Lindsey Horner | Don't Count on Glory

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Jazz: Traditional Jazz Combo Folk: Modern Folk Moods: Type: Instrumental
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Don't Count on Glory

by Lindsey Horner

Lyrical, rhythmically robust, original up-to-the-minute jazz from the New York bassist/composer along with peers Uri Caine, Brian Lynch, Bobby Previte and many others.
Genre: Jazz: Traditional Jazz Combo
Release Date: 

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  Song Share Time Download
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1. Last Look Home
7:02 $0.99
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2. Don't Count on Glory
13:32 $0.99
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3. I Stand By Your Window
7:19 $0.99
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4. Gyp the Blood
11:12 $0.99
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5. Cuong Vu
8:36 $0.99
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6. Green Chimneys
5:33 $0.99
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7. Shadow Girl
3:55 $0.99
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8. Too, Too Blue
11:47 $0.99
Downloads are available as MP3-320 files.

ABOUT THIS ALBUM


Album Notes
Bassist Lindsey Horner is one of the more versatile musicians in jazz and modern music. He has most often been heard with musicians on the cutting edge, recording and performing with artists such as Greg Osby, Bill Frisell, Bobby Previte, Dave Douglas and Muhal Richard Abrams.

As a leader he has produced four recordings, NEVER NO MORE, MERCY ANGEL, BELIEVERS and the recently released DON'T COUNT ON GLORY.

Through the ‘90’s he performed as a member of the Myra Melford trio, an association which yielded four highly acclaimed discs.

He is a member of the co-operative group JEWELS AND BINOCULARS/MICHAEL MOORE, LINDSEY HORNER, MICHAEL VATCHER PLAY MUSIC OF BOB DYLAN.

His European connections include playing with guitarist Philip Catherine, trumpeter Kenny Wheeler, saxophonist Matthias Schubert and the great Belgian tenor player, Erwin Vann.

He also has deep roots in Irish music having toured and recorded extensively with singer/songwriter Susan McKeown, Scottish fiddle master Johnny Cunningham and traditional Irish music legend Andy Irvine.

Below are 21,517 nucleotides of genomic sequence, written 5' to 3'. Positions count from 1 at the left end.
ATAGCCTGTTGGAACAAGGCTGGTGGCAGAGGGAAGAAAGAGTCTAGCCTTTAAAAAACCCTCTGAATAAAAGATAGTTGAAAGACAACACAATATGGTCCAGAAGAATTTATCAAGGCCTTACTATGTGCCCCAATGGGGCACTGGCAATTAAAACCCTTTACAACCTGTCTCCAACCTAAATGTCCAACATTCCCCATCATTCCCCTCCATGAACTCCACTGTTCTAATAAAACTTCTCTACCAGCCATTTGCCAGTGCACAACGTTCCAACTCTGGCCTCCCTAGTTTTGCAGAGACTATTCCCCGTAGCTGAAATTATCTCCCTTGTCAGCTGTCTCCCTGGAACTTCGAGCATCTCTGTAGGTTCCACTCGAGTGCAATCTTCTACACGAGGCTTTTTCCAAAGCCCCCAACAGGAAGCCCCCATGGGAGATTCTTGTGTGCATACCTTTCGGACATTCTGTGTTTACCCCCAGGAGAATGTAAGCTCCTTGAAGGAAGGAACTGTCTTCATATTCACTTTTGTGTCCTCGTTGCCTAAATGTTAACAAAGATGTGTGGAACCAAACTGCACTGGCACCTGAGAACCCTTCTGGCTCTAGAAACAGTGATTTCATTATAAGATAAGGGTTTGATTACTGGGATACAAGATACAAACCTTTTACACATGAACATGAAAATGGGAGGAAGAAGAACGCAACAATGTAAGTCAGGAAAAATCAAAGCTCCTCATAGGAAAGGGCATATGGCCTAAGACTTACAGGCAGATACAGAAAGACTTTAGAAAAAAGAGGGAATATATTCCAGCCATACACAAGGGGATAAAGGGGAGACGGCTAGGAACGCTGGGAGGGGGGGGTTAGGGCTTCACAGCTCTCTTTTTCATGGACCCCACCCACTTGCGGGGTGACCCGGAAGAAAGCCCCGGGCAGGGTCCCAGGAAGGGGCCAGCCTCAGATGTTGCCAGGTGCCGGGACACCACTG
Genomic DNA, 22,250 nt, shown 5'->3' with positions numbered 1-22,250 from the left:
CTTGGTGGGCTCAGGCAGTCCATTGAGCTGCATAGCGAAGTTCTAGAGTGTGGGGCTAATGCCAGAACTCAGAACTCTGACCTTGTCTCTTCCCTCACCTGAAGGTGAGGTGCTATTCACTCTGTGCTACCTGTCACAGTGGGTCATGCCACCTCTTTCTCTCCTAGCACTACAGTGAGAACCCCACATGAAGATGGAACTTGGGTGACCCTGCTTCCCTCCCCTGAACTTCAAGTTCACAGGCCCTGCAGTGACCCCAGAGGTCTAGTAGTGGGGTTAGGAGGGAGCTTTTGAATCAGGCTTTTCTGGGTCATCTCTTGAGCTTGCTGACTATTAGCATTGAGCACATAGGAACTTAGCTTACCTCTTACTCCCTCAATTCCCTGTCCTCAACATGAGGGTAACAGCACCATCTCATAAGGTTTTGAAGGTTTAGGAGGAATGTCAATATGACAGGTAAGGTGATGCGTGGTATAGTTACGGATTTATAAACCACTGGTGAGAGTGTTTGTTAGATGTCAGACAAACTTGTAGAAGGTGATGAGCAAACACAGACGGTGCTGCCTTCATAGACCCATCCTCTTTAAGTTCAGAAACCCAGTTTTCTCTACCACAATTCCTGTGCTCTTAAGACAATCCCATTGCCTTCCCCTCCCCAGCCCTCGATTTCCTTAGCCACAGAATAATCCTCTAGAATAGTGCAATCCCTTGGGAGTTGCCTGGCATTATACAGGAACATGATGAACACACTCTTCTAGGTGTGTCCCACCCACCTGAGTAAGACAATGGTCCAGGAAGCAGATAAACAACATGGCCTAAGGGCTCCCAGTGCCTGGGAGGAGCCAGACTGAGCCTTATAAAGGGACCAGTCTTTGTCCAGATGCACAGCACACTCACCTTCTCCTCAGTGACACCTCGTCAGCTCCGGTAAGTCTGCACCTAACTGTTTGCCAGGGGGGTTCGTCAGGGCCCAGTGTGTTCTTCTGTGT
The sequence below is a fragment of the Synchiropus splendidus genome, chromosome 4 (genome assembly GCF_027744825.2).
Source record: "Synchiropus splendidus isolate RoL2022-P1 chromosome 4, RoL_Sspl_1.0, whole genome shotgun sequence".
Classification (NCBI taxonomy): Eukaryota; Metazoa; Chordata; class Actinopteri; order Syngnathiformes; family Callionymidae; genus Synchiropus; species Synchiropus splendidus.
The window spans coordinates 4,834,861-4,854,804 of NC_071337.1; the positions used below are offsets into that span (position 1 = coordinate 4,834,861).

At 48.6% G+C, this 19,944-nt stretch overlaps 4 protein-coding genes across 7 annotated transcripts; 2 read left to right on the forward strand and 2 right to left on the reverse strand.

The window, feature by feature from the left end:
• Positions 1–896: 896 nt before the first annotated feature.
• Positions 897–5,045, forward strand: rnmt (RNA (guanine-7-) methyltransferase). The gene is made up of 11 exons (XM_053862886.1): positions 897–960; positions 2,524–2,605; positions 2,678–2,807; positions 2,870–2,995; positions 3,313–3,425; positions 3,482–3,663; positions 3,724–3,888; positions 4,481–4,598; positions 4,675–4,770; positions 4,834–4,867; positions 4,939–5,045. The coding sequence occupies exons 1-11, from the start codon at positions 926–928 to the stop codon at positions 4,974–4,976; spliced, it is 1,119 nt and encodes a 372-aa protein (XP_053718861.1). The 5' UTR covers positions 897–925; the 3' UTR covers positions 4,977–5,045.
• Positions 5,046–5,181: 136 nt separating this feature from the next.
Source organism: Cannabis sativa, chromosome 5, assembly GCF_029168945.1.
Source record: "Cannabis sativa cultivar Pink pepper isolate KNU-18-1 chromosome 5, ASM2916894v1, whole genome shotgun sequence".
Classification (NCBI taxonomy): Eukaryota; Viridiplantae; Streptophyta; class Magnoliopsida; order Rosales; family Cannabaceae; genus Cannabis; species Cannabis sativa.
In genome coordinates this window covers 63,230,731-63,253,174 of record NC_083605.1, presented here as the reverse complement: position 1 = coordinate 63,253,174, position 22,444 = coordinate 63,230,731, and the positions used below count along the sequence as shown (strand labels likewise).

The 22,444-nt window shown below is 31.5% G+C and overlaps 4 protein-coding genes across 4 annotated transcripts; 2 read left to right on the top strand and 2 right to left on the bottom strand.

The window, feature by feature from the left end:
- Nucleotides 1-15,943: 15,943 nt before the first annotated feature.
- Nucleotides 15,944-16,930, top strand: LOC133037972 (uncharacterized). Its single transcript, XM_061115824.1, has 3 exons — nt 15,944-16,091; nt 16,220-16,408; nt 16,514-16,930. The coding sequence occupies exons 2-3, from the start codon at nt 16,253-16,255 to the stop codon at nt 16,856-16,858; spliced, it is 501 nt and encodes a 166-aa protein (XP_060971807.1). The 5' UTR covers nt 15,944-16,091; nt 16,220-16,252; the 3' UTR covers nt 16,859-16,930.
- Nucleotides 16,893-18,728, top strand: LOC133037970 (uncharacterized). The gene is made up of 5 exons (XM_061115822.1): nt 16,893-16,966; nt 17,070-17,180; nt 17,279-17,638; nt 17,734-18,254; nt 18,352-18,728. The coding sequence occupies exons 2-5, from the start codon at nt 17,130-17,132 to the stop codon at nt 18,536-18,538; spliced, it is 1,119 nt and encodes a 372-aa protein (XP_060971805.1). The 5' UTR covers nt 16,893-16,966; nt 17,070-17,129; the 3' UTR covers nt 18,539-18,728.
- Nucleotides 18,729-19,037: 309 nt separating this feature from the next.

DON'T COUNT ON GLORY

On this recording, Lindsey Horner is joined by long time associates pianist Neal Kirkwood, guitarist Pete McCann and reed player Marty Ehrlich. He realized a long standing dream by having brilliant trumpeter Brian Lynch on the session. Allison Miller is the drummer for most of the record with Bobby Previte and Lieven Venken making guest appearances on drums as does Uri Caine on electric piano. Jeff Berman plays percussion throughout. The album was recorded in New York with one track, Gyp the Blood, recorded in Pittsburgh with some of the finest musicians of that city with whom Lindsey worked during a two year stay there.

All of the compositions are original with the exception of Green Chimneys by Thelonious Monk.

December 5, 2005
Critics' Choice
New CD's
LINDSEY HORNER-DON'T COUNT ON GLORY

Since the early 1990's, Lindsey Horner has brought his sturdy bass playing to an array of adventurous jazz settings...

Mr. Horner has an untroubled sensibility as a composer; his songs offer simple rewards and make few harsh demands. This is good fodder for his excellent cast of interpreters, including Marty Ehrlich, the trumpeter Brian Lynch and the guitarist Pete McCann. Assorted guests, like Bobby Previte and the keyboardist Uri Caine, slip in and out of rotation, bringing fresh energies with them...

Straightforward lyricism is hardly foreign to Mr. Horner, who has also worked extensively with the Irish folksinger Susan McKeown. He plays tin whistle on the title track, and Celtic low whistle on a sweetly balladic "Shadow Girl." To his credit, it sounds courtly rather than cloying, and not the slightest bit out of place.

NATE CHINEN
— THE NEW YORK TIMES

"...This CD is terrific, great compositions, great playing, great teamwork...coaxes influences from Tijuana and English madrigals into a timeless celebration that doesn't need geography."

-Greg Masters,
— AllAboutJazz, NY

"Horner showcases an organically eclectic way with writing and conceptualizing his music all the while dodging easy categorization.

-Josef Woodard
— Jazz Times

"Horner's riveting writing draws on several elements, including a respect for melody and arrangements that let the musicians open up and create interesting textures, developing into landscapes that often profile unusual structures."

Jerry D'Souza
— http://www.allaboutjazz.com/php/article.php?id=21833

"For my money, it’s one of the top five or ten modern jazz releases of 2005. With this outing, Horner and his acoustic-electric large ensemble combine modernism with mainstream jazz values. And Horner shines as a gifted composer/arranger to coincide with his firm bottom-end and limberly enacted walking bass lines...

Part of the overall delight resides within the radiance and breadth of execution generated by the soloists, coupled with themes shaded by world-beat percussion grooves and peppery horn charts...

Take asymmetrical doses of guts, focus and momentum, and there lies some of the recipes for artistic success during this buoyant and thoroughly hip engagement."

Glenn Astarita
— jazz e-news

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